Dishwashers are meant to make things easier. But, when your dishwasher leaves your glasses and dishes spotty and filmy it can be quite disappointing. If you’ve been dealing with this issue, don’t worry you don’t need to buy a new dishwasher. This is actually a very common issue that many people are faced with.
The most common causes of white film, cloudiness, and/or spotting are:
-Hard Water Stains/ Mineral Deposits
So how do you tell which it is? Take one of your glasses that has the white residue and run it under the tap. If the clouding wipes away easily, your problem is most likely detergent based. However, if the glass appears to wipe clean, but the film reappears once the glass is dry you most likely have a hard water/mineral deposit problem.
If your dishwasher is leaving detergent residue on your glasses and dishes, you may need to adjust the amount you are using. The manufacturer recommended amount may not work for everyone. The water supply in your area can effect how much or little you need, for example areas with harder water may need to use more detergent while areas with softer water can use less. This may take a bit of trial and error to get right.
Detergent residue can also be caused by low water pressure or temperature in the dishwasher. If your water pressure it too low or the temperature of the wash cycle is below 140° Fahrenheit, your dishwasher may have difficulty fully dissolving or rinsing away the detergent.
This residue could also be caused by the type of detergent you are using. If you are currently using a gel detergent, consider switching to a powder, liquid, or an all-in-one tab.
Hard Water/Mineral Deposits
This problem is a bit trickier. Since states began to ban phosphates in dishwasher detergents in 2010, many brands have reduced or completely eliminated phosphates from their formulas. As a result, many areas with hard water have been experiencing greater problems with spotting and clouding. This is because the phosphates in the detergents had helped to dissolve mineral deposits, although potentially at a cost to water supplies.
To combat this spotting, film, and clouding there are a few things you can do:
Deep Clean your dishwasher every six months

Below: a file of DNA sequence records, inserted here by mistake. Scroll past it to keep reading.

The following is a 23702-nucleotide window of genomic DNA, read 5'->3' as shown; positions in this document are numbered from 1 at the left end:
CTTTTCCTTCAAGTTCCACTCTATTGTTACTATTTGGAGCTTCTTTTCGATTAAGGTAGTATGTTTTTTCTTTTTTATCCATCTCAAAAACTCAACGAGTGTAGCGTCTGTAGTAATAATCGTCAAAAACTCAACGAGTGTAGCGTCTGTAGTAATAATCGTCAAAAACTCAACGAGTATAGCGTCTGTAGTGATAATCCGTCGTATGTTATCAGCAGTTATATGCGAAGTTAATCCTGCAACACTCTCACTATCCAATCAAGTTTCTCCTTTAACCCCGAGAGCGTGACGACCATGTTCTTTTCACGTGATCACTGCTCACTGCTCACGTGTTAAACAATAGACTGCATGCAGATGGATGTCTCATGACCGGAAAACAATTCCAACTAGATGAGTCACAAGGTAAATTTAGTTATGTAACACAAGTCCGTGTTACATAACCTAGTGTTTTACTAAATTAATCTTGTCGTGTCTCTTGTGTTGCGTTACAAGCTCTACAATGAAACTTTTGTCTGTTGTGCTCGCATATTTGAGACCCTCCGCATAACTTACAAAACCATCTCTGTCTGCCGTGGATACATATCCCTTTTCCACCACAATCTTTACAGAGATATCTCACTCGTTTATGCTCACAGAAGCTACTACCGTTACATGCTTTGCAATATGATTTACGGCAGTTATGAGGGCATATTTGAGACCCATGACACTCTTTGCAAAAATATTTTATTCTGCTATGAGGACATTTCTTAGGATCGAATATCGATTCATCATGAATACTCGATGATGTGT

It is quite likely that if your dishes and glasses are coming out filmy, the interior of your dishwasher is experiencing the same problem. In addition to wiping down the interior, an easy way to help dissolve mineral deposits is to use vinegar.
Start a normal rinse cycle on your dishwasher. After the basin has filled, pause the cycle and add 2 cups of white vinegar. Then let the rinse cycle finish out normally. The acidity of the vinegar will help to break down the deposits that have been building up. Another option is to put the vinegar in a small container in the upper rack of your dishwasher (make sure the container is dishwasher safe), and run the rinse cycle normally.
Some sources may recommend putting vinegar in your rinse aid dispenser, however we strongly recommend you do not do this. Because the vinegar is highly acidic, it can potentially damage the dispenser.
Find a good rinse aid
Despite the name, rinse aids actually help with drying more than anything. Products such as Jet Dry help to prevent water from collecting on glassware, flatware, and dishes to reduce spotting and even potentially decrease dry time.
Use something acidic with your detergent
Lemi-Shine is a great product to add to your dish washing routine. It is a detergent additive that helps to reduce or even completely prevent mineral spots and that cloudy film on your glasses and dishes. You may have to adjust the amount that you use depending on how hard your water is, but this should definitely help with cloudy dishes.
Combining these tips with proper dishwasher loading should help reduce cloudiness, and give your dishes back their shine!
Did you find this post helpful? Like and share it with a friend! If you have any questions or additional tips feel free to leave them in the comments section. You can also find parts and accessories for your dishwasher on our website at 1stSourceServall.com